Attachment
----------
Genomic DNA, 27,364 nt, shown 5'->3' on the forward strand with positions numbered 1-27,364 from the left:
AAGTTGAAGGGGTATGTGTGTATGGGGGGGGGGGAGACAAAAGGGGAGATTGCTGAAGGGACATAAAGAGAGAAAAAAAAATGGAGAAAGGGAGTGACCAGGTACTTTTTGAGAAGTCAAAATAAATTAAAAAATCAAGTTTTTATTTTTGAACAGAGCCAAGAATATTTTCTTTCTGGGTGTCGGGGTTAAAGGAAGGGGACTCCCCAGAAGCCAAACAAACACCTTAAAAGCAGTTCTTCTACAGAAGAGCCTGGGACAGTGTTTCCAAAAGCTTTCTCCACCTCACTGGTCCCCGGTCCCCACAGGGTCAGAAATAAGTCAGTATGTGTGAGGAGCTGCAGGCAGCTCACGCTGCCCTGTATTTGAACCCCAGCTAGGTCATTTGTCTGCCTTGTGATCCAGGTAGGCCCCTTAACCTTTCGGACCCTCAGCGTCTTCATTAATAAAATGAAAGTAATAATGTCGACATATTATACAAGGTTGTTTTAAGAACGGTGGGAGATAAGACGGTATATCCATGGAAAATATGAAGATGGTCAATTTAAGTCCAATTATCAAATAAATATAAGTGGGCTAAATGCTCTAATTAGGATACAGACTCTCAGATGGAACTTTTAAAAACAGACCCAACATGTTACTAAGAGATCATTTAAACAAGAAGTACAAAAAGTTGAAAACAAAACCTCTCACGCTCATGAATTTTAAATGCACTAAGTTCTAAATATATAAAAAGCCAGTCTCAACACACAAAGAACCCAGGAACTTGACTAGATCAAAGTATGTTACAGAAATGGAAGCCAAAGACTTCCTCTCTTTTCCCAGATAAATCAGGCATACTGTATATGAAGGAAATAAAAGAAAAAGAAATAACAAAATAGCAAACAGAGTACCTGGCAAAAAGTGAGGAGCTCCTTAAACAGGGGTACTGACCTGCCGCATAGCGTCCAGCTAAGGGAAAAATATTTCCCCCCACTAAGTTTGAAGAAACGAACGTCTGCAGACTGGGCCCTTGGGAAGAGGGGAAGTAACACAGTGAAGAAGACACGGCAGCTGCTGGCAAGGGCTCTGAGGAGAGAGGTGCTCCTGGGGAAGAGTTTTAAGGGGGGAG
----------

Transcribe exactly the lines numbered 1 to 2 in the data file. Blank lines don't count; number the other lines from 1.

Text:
Genomic DNA, 27,364 nt, shown 5'->3' on the forward strand with positions numbered 1-27,364 from the left:
AAGTTGAAGGGGTATGTGTGTATGGGGGGGGGGGAGACAAAAGGGGAGATTGCTGAAGGGACATAAAGAGAGAAAAAAAAATGGAGAAAGGGAGTGACCAGGTACTTTTTGAGAAGTCAAAATAAATTAAAAAATCAAGTTTTTATTTTTGAACAGAGCCAAGAATATTTTCTTTCTGGGTGTCGGGGTTAAAGGAAGGGGACTCCCCAGAAGCCAAACAAACACCTTAAAAGCAGTTCTTCTACAGAAGAGCCTGGGACAGTGTTTCCAAAAGCTTTCTCCACCTCACTGGTCCCCGGTCCCCACAGGGTCAGAAATAAGTCAGTATGTGTGAGGAGCTGCAGGCAGCTCACGCTGCCCTGTATTTGAACCCCAGCTAGGTCATTTGTCTGCCTTGTGATCCAGGTAGGCCCCTTAACCTTTCGGACCCTCAGCGTCTTCATTAATAAAATGAAAGTAATAATGTCGACATATTATACAAGGTTGTTTTAAGAACGGTGGGAGATAAGACGGTATATCCATGGAAAATATGAAGATGGTCAATTTAAGTCCAATTATCAAATAAATATAAGTGGGCTAAATGCTCTAATTAGGATACAGACTCTCAGATGGAACTTTTAAAAACAGACCCAACATGTTACTAAGAGATCATTTAAACAAGAAGTACAAAAAGTTGAAAACAAAACCTCTCACGCTCATGAATTTTAAATGCACTAAGTTCTAAATATATAAAAAGCCAGTCTCAACACACAAAGAACCCAGGAACTTGACTAGATCAAAGTATGTTACAGAAATGGAAGCCAAAGACTTCCTCTCTTTTCCCAGATAAATCAGGCATACTGTATATGAAGGAAATAAAAGAAAAAGAAATAACAAAATAGCAAACAGAGTACCTGGCAAAAAGTGAGGAGCTCCTTAAACAGGGGTACTGACCTGCCGCATAGCGTCCAGCTAAGGGAAAAATATTTCCCCCCACTAAGTTTGAAGAAACGAACGTCTGCAGACTGGGCCCTTGGGAAGAGGGGAAGTAACACAGTGAAGAAGACACGGCAGCTGCTGGCAAGGGCTCTGAGGAGAGAGGTGCTCCTGGGGAAGAGTTTTAAGGGGGGAG